It would be wrong to specify in the Bill that one crime should be placed above all crimes as a priority. The Bill provides both the Secretary of State and the authority with powers to set objectives for policing the railways. Those powers will be the appropriate mechanism to target any crime, such as vandalism, that the authority wishes to make a priority. Those objectives must be incorporated in the railways policing plan. The current policing plan for the railways identifies six priority crimes: violence against a person; robbery; vehicle crime; railway disruption and vandalism; policing football; and managing fatalities.
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For vandalism, the plan sets a target of fewer than 5,360 offences by the year-end, a 2 per cent. reduction on the previous year. The railways policing plan ties in with the authority's three-year strategy. The current strategy plan provides for the British Transport police
''to work in partnership with all their community by developing partnerships and plans with the railways industry to tackle trespass and vandalism''.
A senior officer has lead responsibility for the issue and his specific task is
''implementing a national force strategy to assist the railway industry in combating Trespass and Vandalism''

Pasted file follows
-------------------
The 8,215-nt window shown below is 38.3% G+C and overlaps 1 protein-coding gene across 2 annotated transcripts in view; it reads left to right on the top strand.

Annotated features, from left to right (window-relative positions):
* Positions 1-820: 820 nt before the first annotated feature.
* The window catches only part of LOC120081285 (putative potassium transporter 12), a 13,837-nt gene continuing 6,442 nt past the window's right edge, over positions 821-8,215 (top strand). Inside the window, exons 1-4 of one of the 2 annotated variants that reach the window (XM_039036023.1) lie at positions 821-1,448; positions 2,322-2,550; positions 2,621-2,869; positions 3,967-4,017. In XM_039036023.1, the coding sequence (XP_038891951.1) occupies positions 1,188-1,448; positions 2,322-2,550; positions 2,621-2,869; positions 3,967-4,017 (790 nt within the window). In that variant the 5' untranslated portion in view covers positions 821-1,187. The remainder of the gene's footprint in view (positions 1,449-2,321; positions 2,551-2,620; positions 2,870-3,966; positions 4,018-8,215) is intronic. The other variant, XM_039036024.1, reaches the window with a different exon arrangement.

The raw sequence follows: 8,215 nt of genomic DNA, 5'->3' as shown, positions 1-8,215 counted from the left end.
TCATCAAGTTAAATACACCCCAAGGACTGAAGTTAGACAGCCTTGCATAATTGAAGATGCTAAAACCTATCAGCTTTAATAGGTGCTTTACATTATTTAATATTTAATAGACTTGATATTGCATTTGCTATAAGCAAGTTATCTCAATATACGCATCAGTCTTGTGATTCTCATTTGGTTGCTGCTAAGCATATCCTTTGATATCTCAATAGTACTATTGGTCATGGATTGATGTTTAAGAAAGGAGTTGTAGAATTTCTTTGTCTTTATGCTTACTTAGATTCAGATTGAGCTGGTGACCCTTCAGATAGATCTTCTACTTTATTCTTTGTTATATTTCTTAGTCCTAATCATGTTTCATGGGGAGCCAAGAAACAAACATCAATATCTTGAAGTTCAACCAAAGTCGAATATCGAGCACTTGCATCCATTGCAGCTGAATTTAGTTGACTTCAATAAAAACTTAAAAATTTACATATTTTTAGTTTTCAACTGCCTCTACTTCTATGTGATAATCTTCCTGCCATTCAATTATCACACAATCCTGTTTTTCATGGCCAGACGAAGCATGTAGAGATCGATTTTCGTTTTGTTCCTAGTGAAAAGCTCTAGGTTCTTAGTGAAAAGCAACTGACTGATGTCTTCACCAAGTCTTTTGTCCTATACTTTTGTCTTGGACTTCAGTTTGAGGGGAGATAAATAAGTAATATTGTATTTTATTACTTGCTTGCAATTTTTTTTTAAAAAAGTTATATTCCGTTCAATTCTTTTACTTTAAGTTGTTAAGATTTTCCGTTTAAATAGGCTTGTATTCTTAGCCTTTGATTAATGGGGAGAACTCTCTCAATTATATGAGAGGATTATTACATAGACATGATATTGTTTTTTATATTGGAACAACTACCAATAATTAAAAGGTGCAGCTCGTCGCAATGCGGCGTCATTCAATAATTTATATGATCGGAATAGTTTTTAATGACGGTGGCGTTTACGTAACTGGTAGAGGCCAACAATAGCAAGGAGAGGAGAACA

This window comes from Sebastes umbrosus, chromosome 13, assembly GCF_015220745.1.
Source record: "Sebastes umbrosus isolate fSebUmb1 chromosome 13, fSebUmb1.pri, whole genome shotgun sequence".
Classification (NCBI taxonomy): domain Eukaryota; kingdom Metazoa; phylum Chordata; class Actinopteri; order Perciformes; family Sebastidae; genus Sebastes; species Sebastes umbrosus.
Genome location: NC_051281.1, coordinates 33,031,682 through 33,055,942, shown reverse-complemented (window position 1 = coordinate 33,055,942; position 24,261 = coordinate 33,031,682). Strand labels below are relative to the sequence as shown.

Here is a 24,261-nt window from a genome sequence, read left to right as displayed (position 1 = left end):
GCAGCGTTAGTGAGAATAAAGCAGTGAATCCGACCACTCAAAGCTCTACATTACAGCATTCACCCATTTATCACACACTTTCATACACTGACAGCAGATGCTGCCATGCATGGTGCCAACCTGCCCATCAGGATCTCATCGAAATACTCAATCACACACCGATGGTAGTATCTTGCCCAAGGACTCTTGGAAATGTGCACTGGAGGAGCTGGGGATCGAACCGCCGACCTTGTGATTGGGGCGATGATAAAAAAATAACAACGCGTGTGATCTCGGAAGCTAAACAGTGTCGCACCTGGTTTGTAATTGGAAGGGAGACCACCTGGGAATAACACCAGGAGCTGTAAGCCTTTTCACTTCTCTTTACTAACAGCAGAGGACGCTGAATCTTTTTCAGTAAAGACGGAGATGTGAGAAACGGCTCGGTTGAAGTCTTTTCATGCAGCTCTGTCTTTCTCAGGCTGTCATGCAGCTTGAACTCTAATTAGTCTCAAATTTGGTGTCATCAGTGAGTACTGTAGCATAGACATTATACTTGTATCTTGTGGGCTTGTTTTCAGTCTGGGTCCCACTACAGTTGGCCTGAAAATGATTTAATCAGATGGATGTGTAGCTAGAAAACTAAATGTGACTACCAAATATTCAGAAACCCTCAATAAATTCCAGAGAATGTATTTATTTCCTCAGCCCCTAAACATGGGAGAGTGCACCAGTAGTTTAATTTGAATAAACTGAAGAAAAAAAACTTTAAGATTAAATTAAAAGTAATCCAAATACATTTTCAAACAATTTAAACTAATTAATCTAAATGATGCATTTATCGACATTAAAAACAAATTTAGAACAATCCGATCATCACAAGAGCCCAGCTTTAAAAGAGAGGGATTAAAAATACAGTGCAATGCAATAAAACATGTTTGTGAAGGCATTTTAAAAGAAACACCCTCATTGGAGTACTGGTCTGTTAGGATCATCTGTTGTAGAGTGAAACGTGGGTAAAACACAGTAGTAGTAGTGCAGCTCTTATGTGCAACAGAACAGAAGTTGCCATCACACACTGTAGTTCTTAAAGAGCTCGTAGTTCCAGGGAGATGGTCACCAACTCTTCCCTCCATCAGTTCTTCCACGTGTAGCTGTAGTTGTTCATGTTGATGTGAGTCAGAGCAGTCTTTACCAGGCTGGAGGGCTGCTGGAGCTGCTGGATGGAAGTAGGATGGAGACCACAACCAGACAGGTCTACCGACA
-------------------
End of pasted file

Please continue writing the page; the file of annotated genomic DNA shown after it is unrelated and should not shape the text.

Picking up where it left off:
by 2002–03. I hope that that illustrates that it is unnecessary and impractical to specify vandalism in the Bill. It is for the authority to decide what the objectives for railways policing shall be within the structure provided in clause 47. With that assurance, I hope that the hon. Member for Bath will feel able to withdraw his amendment.
Amendment No. 63 refers to clause 56. I shall not address many of my remarks to clause 56, but it enables the Secretary of State to require the chief constable to provide statistical information about crime on the railways. There are no restrictions; the clause merely details matters on which he may request information. If the Secretary of State needs crime information from the force regarding a particular type or location of a crime, under the proposals, he already has the necessary powers to request it from the British Transport police, and it can be published in a summary form. The British Transport police play a full role in the fight against all railway crime, including trespass and vandalism, and comply with the national crime recording standard.